Netflix may get a lot of stick for releasing generic rubbish, but I really think ‘Cargo’ would’ve struggled to get funding or a wide release through any other studio. For one, it’s a zombie film with a real lack of action, instead focusing on the harrowing task of survival. Setting it in an empty Australia as well as having an indigenous tribes involved may have put studios off as it’s very different from any zombie film that’s fine before. But, as we all know, when something new comes along and works, it really stands out.
…when something new comes along and works, it really stands out.
Andy (Martin Freeman) has a task that is a parent’s worst nightmare. (If you aren’t aware of what it is, I’d recommend clicking straight into the film without reading the synopsis) In a more generic zombie film, what happens would be a subplot, but by giving it the spotlight, it shows an accurate account of what it would actually feel like. The world may be filled with the undead, but this is a film about human nature and at a pretty lean 105 minutes, the film’s pacing runs very smoothly, not rushing out the situation the film presents whilst also not dragging it out unnecessarily.
‘Cargo’ packs a surprisingly big emotional punch and while it’s not one of Netflix’s flashier releases, it’s up there as one of the best.
Since ‘The Hobbit’, Martin Freeman’s stock has risen significantly and he always gives tremendous performances, so it’s no surprise he holds everything together here. Andy’s fear, turmoil, anguish and will to survive are evident throughout the entire run time. He embodies Andy at his worst but thankfully never makes him unlikable, despite what the film puts him through. Susie Porter stars opposite as Andy’s wife Kay and must deal with the circumstances the film throws her character into. They both are trying everything to survive and above all else, keep their infant daughter safe. Other highlights are characters portrayed by Simone Landers, Anthony Hayes and Careen Pistorius (star of the criminally underrated ‘Slow West’ and lead of upcoming blockbuster ‘Mortal Engines) who I won’t delve into as, like the sporadic world the film is set in, it’s more effective when a new player enters the screen not knowing who they are.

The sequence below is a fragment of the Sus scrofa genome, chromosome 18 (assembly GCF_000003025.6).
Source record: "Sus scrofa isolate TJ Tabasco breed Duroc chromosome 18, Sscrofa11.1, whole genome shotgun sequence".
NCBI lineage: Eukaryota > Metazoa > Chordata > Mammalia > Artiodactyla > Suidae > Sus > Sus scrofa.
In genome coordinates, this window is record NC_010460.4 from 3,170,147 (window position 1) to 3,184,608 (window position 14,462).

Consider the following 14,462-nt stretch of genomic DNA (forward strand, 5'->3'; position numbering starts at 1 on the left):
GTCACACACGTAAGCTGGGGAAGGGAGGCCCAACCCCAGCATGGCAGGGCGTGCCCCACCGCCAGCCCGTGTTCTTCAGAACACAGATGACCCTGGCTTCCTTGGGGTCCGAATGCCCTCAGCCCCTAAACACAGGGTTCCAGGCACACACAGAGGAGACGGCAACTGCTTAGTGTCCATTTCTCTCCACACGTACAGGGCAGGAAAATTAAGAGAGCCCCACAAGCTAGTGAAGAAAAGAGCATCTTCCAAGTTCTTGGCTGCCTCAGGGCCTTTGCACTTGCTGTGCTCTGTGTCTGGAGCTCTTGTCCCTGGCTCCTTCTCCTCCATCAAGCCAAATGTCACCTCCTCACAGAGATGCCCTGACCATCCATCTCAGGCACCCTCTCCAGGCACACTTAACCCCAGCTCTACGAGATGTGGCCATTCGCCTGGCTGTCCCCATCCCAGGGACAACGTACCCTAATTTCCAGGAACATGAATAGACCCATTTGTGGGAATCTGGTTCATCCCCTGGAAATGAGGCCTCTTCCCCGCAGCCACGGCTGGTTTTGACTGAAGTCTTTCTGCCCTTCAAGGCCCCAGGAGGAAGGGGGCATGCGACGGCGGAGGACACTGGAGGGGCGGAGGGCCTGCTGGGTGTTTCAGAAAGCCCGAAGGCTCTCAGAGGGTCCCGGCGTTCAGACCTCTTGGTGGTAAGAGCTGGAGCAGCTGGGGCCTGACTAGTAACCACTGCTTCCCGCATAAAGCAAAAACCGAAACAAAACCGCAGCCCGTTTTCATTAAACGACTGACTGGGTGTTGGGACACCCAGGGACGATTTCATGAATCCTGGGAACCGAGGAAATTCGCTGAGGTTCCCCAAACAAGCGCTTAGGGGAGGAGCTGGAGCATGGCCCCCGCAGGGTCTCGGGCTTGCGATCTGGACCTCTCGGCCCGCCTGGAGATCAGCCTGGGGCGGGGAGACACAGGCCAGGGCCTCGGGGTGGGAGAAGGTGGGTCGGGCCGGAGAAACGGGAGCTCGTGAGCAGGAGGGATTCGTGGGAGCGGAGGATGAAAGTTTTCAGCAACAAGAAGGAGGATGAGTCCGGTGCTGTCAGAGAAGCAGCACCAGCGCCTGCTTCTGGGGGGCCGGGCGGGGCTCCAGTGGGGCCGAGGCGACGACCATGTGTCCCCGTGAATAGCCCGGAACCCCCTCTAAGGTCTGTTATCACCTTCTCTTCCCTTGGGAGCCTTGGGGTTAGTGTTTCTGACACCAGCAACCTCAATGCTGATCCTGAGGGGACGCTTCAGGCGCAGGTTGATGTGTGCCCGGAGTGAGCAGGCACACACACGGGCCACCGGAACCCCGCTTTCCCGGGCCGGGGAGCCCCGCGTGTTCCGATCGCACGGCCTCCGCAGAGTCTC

As with a lot of Netflix films, they seem to drop with about a week’s notice so it’s often the case that I go into them quite blind. This will defiantly be an advantage for this film as each section unfolds rather brilliantly. If you’re expecting something along the lines of ‘Resident Evil’, look elsewhere. ‘Cargo’ packs a surprisingly big emotional punch and while it’s not one of Netflix’s flashier releases, it’s up there as one of the best.